Even seasoned sailors recognize there are opportunities to learn each day while at sea. The ocean has much to teach us.
Several ways depending on the need:
- Satellite Phone - A portable satellite phone allows you to stay in touch when outside of cellular coverage areas.
- VHF Radio - Due in part to its universality, the VHF is arguably the most valuable piece of safety gear aboard, delivering any call for assistance to dozens or hundreds of nearby listening ears.
- Shortwave receiver - Enables the ability to receive weather reports and forecasts, ship to shore communications, covers VHF (64 – 260 MHz) and UHF (437 – 512 MHz) frequencies.
- SSB transceiver - Marine single sideband (SSB), unlike satphones, allows an unlimited number of people to listen to a transmission at the same time and so is used for regional cruising events like ARC, Caribbean 1500 and Ba-ha-ha. It operates on frequencies in the range of 2 MHz-26 MHz.
- AIS transponder - Automatic Identification System (AIS) transponder broadcasts a ship's information, such as speed and heading (information gathered by GPS, of course), the ship's name, port of origin, size and draft, and more, over VHF frequencies 161.975 megahertz and 162.025 MHz.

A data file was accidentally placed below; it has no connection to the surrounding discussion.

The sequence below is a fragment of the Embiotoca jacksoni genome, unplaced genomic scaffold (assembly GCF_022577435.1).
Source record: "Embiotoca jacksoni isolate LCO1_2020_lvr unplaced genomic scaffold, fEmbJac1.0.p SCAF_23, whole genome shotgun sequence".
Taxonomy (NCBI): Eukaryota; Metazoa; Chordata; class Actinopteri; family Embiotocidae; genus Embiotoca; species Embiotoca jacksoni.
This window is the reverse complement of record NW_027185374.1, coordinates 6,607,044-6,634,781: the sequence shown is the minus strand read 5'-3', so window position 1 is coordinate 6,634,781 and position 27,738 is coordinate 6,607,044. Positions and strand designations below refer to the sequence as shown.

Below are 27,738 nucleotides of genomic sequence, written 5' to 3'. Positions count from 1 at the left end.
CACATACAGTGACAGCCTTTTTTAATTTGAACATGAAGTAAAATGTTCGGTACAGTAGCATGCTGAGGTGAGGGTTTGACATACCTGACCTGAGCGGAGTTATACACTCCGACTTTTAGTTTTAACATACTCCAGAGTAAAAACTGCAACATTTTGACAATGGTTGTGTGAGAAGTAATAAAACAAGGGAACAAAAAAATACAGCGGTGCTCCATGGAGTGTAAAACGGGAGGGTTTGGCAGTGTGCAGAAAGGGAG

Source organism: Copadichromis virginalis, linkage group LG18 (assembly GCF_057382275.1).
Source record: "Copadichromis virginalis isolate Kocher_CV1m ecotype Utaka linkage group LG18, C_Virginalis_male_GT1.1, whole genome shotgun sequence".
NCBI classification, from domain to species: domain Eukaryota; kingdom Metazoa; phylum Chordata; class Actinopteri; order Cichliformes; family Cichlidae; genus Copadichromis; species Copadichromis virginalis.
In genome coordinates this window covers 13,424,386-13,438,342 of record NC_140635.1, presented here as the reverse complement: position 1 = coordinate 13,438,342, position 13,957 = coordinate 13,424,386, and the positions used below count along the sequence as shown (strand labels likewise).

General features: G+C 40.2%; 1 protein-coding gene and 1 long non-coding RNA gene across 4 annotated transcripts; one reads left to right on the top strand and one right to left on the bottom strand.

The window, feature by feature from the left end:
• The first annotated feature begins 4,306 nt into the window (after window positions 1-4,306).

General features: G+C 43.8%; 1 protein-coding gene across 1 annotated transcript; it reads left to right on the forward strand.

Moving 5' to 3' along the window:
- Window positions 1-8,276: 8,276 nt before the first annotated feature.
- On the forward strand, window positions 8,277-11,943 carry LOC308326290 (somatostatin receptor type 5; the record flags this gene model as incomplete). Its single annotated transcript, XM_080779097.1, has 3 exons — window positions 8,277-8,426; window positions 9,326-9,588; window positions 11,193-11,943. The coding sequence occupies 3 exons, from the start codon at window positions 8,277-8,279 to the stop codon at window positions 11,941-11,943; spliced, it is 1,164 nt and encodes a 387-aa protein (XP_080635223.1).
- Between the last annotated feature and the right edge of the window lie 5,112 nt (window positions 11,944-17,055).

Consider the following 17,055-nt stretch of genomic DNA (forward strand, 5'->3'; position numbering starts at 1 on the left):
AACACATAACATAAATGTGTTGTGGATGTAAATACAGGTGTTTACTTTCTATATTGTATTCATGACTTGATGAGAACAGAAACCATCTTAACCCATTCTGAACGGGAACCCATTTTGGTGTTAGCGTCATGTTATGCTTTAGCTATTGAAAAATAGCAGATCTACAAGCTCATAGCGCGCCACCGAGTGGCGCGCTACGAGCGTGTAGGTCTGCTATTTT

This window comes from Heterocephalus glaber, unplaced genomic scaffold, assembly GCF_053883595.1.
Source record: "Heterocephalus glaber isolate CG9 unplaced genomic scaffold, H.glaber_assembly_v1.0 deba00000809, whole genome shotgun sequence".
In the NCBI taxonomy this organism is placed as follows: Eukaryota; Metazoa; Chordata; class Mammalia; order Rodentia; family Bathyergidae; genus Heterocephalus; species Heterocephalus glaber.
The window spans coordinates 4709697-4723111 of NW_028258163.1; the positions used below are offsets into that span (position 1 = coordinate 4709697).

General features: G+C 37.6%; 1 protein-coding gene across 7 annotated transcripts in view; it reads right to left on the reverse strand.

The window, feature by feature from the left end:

Because our sailboat will have an AIS Class B transponder, you can monitor our position and movement 24/7.
This class is for use by recreational crafts and have a transmission power of 2W (range of about 10 miles), typically broadcasting every 30 seconds when underway and every 6 minutes while at anchor.
Realtime notifications via email, mobile and our website can be set up providing alerts for:
- Estimate Arrival
- Arrival / Departure at Port
- Cross your custom Areas
- Start / Stop Moving
- Status Changes
We will also file our float plan both here as well as with family so you are aware of our departure & destination dates and locations.
The short answer is yes. While on our sailing adventure, we would love to meet, and to make that happen will take a lot of coordination.
We will provide more information on this at a later time once we get organized.
Beyond this FAQ, we have compiled a quick reference guide on sailing, minimalist lifestyle as well as our sources of inspiration.
If you have any questions to add to this FAQ - top questions from you that you would like us to answer, please post them on Facebook, Twitter, and/or Instagram. We would love to hear from you!